PwC: Data in graph form should help with relevance, shouldn’t it? When something new happens in the world, you want to be able to navigate to it very quickly. The system should alert you to new relevant developments as knowledge evolves. How do you treat social and knowledge graphs? Are they treated separately?

KG: No. They’re combined. We haven’t created features in this area, but the design of this graph is broader than a social graph. In our original design philosophy around people, communities, and information, both information and people have some knowledge. Communities are where you may contain some of that knowledge in a persistent way. Our graph is not inherently social. It’s just an arbitrary scope that we placed on it initially.

PwC: If social tools are going to be successful, useful, and not just add to the workload but actually subtract from the workload, you need passive and active expansion and trimming processes. How do you use the social platform to enhance the processes around the workflow?

KG: One of the reasons for choosing a Web 2.0 and widgetized type of deployment is the concept of contextual awareness. The application should be aware of what I’m doing now.

One of the things that’s come out of Semantic Web in the last few years is Linked Data. Linked Data is really an excellent way to provide a foundation to make contextual awareness feasible. Building a system from the ground up allows technology choices. You aren’t tied to, let’s say, a relational model. You don’t need to create a graph using tables in a traditional database. It actually is a graph. That makes a big difference. That gives you the flexibility to do the kinds of things you’re suggesting.

From a user experience perspective, you can take a conservative approach. You can avoid getting into advanced visualizations and delving into contextual awareness. The first step is to offer an Enterprise 2.0 platform. Once you bring value and get people on that type of platform, then you can introduce these more intelligent features and start making life easier.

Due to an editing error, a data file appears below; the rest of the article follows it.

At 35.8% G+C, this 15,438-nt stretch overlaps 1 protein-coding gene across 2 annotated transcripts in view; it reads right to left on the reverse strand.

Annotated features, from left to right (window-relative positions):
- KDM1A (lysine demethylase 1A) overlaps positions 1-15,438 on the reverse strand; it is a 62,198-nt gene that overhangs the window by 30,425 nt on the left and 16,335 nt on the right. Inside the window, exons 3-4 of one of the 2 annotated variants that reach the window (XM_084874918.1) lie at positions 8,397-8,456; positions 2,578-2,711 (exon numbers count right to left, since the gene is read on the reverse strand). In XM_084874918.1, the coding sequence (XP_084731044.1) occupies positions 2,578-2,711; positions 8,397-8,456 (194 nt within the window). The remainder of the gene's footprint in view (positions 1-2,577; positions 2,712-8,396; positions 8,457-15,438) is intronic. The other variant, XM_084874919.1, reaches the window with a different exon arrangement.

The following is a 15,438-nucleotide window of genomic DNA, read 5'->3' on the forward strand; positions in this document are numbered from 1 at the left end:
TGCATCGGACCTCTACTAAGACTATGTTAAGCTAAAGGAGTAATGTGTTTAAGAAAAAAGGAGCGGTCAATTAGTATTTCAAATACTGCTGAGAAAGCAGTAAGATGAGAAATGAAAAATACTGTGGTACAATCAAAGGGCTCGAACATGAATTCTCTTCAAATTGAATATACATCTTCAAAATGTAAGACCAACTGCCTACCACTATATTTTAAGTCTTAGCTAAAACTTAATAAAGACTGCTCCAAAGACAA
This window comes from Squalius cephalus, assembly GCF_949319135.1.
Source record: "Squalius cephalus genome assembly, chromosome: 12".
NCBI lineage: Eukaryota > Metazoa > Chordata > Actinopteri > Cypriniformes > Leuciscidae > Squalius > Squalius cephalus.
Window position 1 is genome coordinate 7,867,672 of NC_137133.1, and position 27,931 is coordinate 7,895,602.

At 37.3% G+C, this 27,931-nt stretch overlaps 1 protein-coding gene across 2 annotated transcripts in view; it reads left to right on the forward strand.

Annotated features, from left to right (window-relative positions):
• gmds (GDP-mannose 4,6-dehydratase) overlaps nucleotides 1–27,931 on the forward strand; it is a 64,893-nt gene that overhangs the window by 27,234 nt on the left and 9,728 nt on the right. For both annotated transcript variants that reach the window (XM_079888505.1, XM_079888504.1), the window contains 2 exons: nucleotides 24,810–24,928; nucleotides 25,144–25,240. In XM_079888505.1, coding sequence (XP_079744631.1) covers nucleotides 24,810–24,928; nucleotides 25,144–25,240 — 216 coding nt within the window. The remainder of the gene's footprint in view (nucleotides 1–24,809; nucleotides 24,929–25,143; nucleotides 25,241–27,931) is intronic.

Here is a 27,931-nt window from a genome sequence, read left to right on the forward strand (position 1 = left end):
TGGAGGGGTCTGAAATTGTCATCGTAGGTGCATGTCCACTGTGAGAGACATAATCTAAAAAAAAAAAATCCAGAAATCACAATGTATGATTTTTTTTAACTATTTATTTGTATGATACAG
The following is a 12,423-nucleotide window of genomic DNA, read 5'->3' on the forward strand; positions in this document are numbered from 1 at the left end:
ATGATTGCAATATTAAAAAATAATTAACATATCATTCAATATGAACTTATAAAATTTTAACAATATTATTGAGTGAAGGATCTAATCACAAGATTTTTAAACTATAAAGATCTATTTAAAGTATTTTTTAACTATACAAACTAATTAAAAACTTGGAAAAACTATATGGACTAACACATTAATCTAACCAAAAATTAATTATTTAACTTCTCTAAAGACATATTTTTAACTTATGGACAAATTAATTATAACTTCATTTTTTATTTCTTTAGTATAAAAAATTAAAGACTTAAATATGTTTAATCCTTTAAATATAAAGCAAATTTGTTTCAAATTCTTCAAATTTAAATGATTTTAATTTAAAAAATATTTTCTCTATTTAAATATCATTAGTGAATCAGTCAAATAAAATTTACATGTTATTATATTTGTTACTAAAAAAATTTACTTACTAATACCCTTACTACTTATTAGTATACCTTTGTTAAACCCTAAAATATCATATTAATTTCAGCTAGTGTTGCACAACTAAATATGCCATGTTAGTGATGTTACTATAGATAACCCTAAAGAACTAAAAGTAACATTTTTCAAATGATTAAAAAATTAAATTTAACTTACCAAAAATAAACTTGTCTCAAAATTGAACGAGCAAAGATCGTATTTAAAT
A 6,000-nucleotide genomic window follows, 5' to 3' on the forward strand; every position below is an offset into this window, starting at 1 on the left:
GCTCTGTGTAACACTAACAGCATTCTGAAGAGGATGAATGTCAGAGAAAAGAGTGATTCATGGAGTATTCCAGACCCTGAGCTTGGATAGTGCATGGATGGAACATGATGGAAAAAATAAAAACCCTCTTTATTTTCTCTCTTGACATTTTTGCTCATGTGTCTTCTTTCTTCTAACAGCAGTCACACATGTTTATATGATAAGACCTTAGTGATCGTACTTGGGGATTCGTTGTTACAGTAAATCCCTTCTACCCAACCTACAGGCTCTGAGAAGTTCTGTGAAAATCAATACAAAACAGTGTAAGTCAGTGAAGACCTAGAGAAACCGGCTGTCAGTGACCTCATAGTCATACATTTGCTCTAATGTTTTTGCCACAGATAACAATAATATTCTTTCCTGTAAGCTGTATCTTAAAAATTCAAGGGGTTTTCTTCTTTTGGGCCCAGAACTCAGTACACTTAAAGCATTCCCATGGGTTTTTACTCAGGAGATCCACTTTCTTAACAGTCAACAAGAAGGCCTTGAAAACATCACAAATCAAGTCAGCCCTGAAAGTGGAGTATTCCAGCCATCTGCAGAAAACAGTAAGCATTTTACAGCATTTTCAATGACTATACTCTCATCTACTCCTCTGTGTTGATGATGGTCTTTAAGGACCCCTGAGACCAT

PwC: How does the graph model affect enterprise search? Relational databases, by contrast with graph data, are about individual records and summarizing a bunch of records, not navigating through a data space.

KG: We call the concept that you’re describing relational navigation. If I search for the term “Semantic Web,” a system with relational navigation will give me that three-dimensional view of people, communities, and information, so there’s the people, there’s the communities associated with it, and there’s the information in the center. You can bring the social aspect to the search as well as the unified communications.

The difference the additional social graph information brings is that the activities users are mentioning in the stream are now the activities of the community. It’s not just random activities and people who happen to be associated with the community. These are people working on this topic right now. It’s an active and current thing.

PwC: How does the social graph lend itself to applications development?

KG: You can connect to your LDAP [Lightweight Directory Access Protocol] directory and get started, or treat these systems as platforms on which you can build. Every single early customer that we’ve had has done work on a socialenabled business process or tool for the platform.